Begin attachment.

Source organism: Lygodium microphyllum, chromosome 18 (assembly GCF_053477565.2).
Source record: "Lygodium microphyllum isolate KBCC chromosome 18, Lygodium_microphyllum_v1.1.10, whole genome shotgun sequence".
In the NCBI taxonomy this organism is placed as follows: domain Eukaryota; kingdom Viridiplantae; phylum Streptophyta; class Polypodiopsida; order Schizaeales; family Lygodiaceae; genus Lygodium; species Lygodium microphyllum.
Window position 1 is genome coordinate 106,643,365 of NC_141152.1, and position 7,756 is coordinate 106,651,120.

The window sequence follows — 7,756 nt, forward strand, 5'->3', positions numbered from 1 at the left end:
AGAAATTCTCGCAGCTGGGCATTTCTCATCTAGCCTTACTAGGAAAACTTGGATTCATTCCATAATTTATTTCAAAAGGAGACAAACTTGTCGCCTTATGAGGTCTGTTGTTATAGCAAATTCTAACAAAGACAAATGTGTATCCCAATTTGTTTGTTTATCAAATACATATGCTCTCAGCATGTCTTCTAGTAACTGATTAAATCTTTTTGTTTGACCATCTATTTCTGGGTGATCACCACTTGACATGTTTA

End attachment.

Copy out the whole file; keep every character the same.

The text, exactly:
Source organism: Lygodium microphyllum, chromosome 18 (assembly GCF_053477565.2).
Source record: "Lygodium microphyllum isolate KBCC chromosome 18, Lygodium_microphyllum_v1.1.10, whole genome shotgun sequence".
In the NCBI taxonomy this organism is placed as follows: domain Eukaryota; kingdom Viridiplantae; phylum Streptophyta; class Polypodiopsida; order Schizaeales; family Lygodiaceae; genus Lygodium; species Lygodium microphyllum.
Window position 1 is genome coordinate 106,643,365 of NC_141152.1, and position 7,756 is coordinate 106,651,120.

The window sequence follows — 7,756 nt, forward strand, 5'->3', positions numbered from 1 at the left end:
AGAAATTCTCGCAGCTGGGCATTTCTCATCTAGCCTTACTAGGAAAACTTGGATTCATTCCATAATTTATTTCAAAAGGAGACAAACTTGTCGCCTTATGAGGTCTGTTGTTATAGCAAATTCTAACAAAGACAAATGTGTATCCCAATTTGTTTGTTTATCAAATACATATGCTCTCAGCATGTCTTCTAGTAACTGATTAAATCTTTTTGTTTGACCATCTATTTCTGGGTGATCACCACTTGACATGTTTA